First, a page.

In light of Target’s much anticipated collaboration with Missoni this fall, it is interesting to look back at the recent trends in the market phenomenon of the designer collaboration. In 2007, Businessweek speculated that the era of designer collaborations was over, arguing that the once-chic alternative to the limited scope of luxury designer distribution no longer has the appeal of early collaboration lines, such as Karl Lagerfeld for H&M and Fiorucci for Target. However, despite such market speculation, designers and mass-retailers have not stopped partnering to offer these lines and consumers have not stopped buying. If anything, what started largely as a tool to beat the recessionary decrease in consumer spending, has only gained strength, hence the upcoming Versace for H&M line and Missoni for Target (Target’s largest to date), both due to hit stores in the Fall. By the looks of H&M and Target’s roster and the prices of past-pieces currently on E-bay (Lanvin (Hearts) H&M pieces are going for upwards of $300), retailers and consumers are not ready to close up shop with this marketing ploy-turned craze just yet.
While the designer and mass-market retailer collaboration is rooted in stores that predate Target and H&M, these two market giants hold the title of kings of the fast fashion designer collaboration. They are the biggest names to mass produce designer lines after big-time designers started tapping into different markets than their usual high end luxury buyers. Years ago design houses began offering diffusion lines, more modestly priced collections than their signature lines. Yves St. Laurent launched Rive Gauche in 1966, Prada established Miu Miu in 1993, Dolce & Gabbana founded D&G in 1994 (which folded in April of this year), Marc Jacobs started Marc by Marc Jacobs in 2001 and Brian Atwood started B Brian Atwood in February 2011 (Atwood stresses that this isn’t a cheaper diffusion line but a “second line,” even though the line is a quite a bit cheaper). However, these “bridge” lines did not completely fill the void that consumers were demanding: mass distribution of high fashion. Alas, the designer-mass retailer collaboration was born.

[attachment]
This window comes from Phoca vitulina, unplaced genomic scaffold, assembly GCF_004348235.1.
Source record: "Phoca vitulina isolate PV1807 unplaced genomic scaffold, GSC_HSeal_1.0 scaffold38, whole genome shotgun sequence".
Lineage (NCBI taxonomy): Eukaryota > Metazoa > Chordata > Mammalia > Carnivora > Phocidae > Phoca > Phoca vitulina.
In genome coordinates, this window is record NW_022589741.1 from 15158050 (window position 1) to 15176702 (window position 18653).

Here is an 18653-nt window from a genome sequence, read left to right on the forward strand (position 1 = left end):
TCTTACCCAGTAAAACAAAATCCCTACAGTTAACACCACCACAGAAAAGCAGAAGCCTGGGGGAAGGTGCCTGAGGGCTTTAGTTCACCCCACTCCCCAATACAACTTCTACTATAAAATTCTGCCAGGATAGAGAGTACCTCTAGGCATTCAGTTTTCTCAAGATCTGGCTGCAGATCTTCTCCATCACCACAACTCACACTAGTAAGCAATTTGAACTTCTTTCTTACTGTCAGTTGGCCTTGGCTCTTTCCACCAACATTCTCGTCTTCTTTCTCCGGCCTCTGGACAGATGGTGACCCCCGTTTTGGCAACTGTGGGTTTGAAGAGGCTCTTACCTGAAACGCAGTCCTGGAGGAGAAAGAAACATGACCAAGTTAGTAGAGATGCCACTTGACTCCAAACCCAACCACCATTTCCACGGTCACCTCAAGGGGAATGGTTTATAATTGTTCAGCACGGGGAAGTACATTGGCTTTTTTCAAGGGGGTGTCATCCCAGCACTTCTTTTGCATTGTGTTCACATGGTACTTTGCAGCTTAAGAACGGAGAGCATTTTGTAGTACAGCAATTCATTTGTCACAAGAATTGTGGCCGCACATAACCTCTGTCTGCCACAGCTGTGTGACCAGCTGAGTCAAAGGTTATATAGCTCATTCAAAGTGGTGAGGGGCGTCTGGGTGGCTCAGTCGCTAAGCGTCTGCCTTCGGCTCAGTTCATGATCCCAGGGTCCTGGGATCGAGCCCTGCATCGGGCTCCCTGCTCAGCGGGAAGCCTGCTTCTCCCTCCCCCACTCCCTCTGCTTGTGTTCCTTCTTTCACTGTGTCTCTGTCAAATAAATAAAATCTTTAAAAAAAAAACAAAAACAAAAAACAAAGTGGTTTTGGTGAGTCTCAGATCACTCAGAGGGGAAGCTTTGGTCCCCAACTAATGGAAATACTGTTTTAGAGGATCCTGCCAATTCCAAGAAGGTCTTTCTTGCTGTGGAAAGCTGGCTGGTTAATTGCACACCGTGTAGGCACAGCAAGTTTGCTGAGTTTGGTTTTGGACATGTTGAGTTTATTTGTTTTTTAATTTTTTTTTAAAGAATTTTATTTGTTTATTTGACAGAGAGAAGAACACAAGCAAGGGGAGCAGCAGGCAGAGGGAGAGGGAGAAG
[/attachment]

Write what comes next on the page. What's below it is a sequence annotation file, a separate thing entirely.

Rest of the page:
Other retailers have proffered the designer collaboration, but H&M and Target are the industry leaders, most likely due to their sheer size but also due to the top-name designers that they consistently offer at low prices.
In November 2004, H&M offered an exclusive collection with Chanel and Fendi creative director, Karl Lagerfeld. The line consisted of thirty pieces, which sold out within an hour at H&M’s New York, Los Angeles, and other large city stores. The collection was a huge success, even though Karl complained after distribution that H&M produced larger clothing sizes than he had agreed upon. Lagerfeld said, “what I designed was fashion for slender and slim people.” (Love him!)
Nonetheless, while the collection proved to be a difficult one to follow, H&M did not disappoint. The Swedish fast fashion retailer went on the offer collections by Stella McCartney a year later (Nov. 2005), Dutch designers Viktor & Rolf in November 2006, Roberto Cavalli in November 2007, Japanese house Comme des Garçons for Fall 2008, Matthew Williamson for Spring/Summer 2009, Jimmy Choo in November 2009, and Alber Elbaz, the creative director for French fashion house Lanvin, for Lanvin (Hearts) H&M for Fall 2010, amongst a few others. Recently, H&M announced its next designer collaboration: Versace for H&M, which will consist of a Fall/Winter line in November and Pre-Spring/Summer line in January. Donatella, who admits to delving into the Versace archives as inspiration for the line, debuted one of her designs, a studded dress, at her Spring/Summer 2012 Menswear show in Milan in June.